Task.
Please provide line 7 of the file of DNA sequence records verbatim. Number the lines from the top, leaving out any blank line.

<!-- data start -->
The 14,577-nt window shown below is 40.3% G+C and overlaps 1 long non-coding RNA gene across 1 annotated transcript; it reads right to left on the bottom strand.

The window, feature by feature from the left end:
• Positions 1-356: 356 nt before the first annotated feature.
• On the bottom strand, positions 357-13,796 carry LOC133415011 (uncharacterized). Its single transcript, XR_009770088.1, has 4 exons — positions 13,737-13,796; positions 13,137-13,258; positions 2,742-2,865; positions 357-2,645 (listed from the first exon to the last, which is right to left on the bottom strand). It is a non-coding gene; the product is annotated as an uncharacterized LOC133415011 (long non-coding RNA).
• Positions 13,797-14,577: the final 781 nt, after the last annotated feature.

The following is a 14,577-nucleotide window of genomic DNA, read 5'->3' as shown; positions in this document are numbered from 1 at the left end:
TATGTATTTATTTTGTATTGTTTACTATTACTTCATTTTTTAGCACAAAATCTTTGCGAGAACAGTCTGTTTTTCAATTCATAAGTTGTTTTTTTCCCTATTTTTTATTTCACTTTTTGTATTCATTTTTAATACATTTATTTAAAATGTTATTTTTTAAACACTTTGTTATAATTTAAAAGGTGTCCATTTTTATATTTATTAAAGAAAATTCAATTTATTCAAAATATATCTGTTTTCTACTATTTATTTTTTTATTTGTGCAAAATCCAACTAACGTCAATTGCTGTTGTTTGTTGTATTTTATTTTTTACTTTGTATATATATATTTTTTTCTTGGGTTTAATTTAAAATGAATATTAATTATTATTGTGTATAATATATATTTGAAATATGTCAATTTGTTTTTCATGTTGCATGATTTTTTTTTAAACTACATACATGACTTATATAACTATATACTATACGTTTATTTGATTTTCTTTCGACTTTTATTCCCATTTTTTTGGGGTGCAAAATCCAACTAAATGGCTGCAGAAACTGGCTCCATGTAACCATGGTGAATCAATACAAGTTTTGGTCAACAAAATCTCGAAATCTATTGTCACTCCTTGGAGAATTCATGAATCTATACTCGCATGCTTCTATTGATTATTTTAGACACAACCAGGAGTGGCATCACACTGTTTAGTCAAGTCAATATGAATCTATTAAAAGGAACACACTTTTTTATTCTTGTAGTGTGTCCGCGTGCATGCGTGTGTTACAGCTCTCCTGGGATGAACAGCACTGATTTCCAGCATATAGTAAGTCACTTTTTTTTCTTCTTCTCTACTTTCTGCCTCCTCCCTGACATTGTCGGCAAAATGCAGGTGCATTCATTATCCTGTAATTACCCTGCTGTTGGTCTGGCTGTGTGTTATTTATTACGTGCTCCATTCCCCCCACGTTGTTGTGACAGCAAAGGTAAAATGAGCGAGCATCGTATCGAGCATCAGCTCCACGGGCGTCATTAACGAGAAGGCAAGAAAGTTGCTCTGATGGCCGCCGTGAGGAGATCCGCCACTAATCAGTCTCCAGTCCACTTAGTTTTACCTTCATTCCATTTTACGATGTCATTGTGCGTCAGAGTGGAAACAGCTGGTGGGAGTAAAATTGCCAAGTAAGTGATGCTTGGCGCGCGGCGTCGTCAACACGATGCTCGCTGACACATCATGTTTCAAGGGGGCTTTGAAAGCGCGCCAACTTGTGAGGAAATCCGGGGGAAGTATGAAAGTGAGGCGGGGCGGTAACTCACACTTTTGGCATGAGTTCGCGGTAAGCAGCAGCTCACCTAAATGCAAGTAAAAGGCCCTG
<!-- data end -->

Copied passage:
TATGTATTTATTTTGTATTGTTTACTATTACTTCATTTTTTAGCACAAAATCTTTGCGAGAACAGTCTGTTTTTCAATTCATAAGTTGTTTTTTTCCCTATTTTTTATTTCACTTTTTGTATTCATTTTTAATACATTTATTTAAAATGTTATTTTTTAAACACTTTGTTATAATTTAAAAGGTGTCCATTTTTATATTTATTAAAGAAAATTCAATTTATTCAAAATATATCTGTTTTCTACTATTTATTTTTTTATTTGTGCAAAATCCAACTAACGTCAATTGCTGTTGTTTGTTGTATTTTATTTTTTACTTTGTATATATATATTTTTTTCTTGGGTTTAATTTAAAATGAATATTAATTATTATTGTGTATAATATATATTTGAAATATGTCAATTTGTTTTTCATGTTGCATGATTTTTTTTTAAACTACATACATGACTTATATAACTATATACTATACGTTTATTTGATTTTCTTTCGACTTTTATTCCCATTTTTTTGGGGTGCAAAATCCAACTAAATGGCTGCAGAAACTGGCTCCATGTAACCATGGTGAATCAATACAAGTTTTGGTCAACAAAATCTCGAAATCTATTGTCACTCCTTGGAGAATTCATGAATCTATACTCGCATGCTTCTATTGATTATTTTAGACACAACCAGGAGTGGCATCACACTGTTTAGTCAAGTCAATATGAATCTATTAAAAGGAACACACTTTTTTATTCTTGTAGTGTGTCCGCGTGCATGCGTGTGTTACAGCTCTCCTGGGATGAACAGCACTGATTTCCAGCATATAGTAAGTCACTTTTTTTTCTTCTTCTCTACTTTCTGCCTCCTCCCTGACATTGTCGGCAAAATGCAGGTGCATTCATTATCCTGTAATTACCCTGCTGTTGGTCTGGCTGTGTGTTATTTATTACGTGCTCCATTCCCCCCACGTTGTTGTGACAGCAAAGGTAAAATGAGCGAGCATCGTATCGAGCATCAGCTCCACGGGCGTCATTAACGAGAAGGCAAGAAAGTTGCTCTGATGGCCGCCGTGAGGAGATCCGCCACTAATCAGTCTCCAGTCCACTTAGTTTTACCTTCATTCCATTTTACGATGTCATTGTGCGTCAGAGTGGAAACAGCTGGTGGGAGTAAAATTGCCAAGTAAGTGATGCTTGGCGCGCGGCGTCGTCAACACGATGCTCGCTGACACATCATGTTTCAAGGGGGCTTTGAAAGCGCGCCAACTTGTGAGGAAATCCGGGGGAAGTATGAAAGTGAGGCGGGGCGGTAACTCACACTTTTGGCATGAGTTCGCGGTAAGCAGCAGCTCACCTAAATGCAAGTAAAAGGCCCTG